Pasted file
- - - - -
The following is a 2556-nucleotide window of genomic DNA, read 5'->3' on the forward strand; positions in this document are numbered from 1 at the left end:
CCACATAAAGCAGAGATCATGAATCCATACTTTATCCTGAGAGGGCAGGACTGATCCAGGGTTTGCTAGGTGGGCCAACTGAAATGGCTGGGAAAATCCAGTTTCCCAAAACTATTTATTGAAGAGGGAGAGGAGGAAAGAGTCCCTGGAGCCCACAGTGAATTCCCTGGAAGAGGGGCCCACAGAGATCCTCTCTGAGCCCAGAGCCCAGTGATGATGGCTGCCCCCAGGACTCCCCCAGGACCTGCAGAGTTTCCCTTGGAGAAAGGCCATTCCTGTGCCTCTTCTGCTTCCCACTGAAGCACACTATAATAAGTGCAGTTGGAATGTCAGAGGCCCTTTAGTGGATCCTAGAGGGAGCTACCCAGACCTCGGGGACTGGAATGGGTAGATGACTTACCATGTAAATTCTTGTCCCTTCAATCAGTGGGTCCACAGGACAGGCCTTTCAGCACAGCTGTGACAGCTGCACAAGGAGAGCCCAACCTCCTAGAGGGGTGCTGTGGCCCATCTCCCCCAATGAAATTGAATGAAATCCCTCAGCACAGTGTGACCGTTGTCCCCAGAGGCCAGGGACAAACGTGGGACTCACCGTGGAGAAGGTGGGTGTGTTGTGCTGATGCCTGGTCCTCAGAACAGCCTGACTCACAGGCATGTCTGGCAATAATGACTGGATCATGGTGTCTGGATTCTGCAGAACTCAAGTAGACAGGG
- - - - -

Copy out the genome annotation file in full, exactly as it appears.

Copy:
The following is a 2556-nucleotide window of genomic DNA, read 5'->3' on the forward strand; positions in this document are numbered from 1 at the left end:
CCACATAAAGCAGAGATCATGAATCCATACTTTATCCTGAGAGGGCAGGACTGATCCAGGGTTTGCTAGGTGGGCCAACTGAAATGGCTGGGAAAATCCAGTTTCCCAAAACTATTTATTGAAGAGGGAGAGGAGGAAAGAGTCCCTGGAGCCCACAGTGAATTCCCTGGAAGAGGGGCCCACAGAGATCCTCTCTGAGCCCAGAGCCCAGTGATGATGGCTGCCCCCAGGACTCCCCCAGGACCTGCAGAGTTTCCCTTGGAGAAAGGCCATTCCTGTGCCTCTTCTGCTTCCCACTGAAGCACACTATAATAAGTGCAGTTGGAATGTCAGAGGCCCTTTAGTGGATCCTAGAGGGAGCTACCCAGACCTCGGGGACTGGAATGGGTAGATGACTTACCATGTAAATTCTTGTCCCTTCAATCAGTGGGTCCACAGGACAGGCCTTTCAGCACAGCTGTGACAGCTGCACAAGGAGAGCCCAACCTCCTAGAGGGGTGCTGTGGCCCATCTCCCCCAATGAAATTGAATGAAATCCCTCAGCACAGTGTGACCGTTGTCCCCAGAGGCCAGGGACAAACGTGGGACTCACCGTGGAGAAGGTGGGTGTGTTGTGCTGATGCCTGGTCCTCAGAACAGCCTGACTCACAGGCATGTCTGGCAATAATGACTGGATCATGGTGTCTGGATTCTGCAGAACTCAAGTAGACAGGG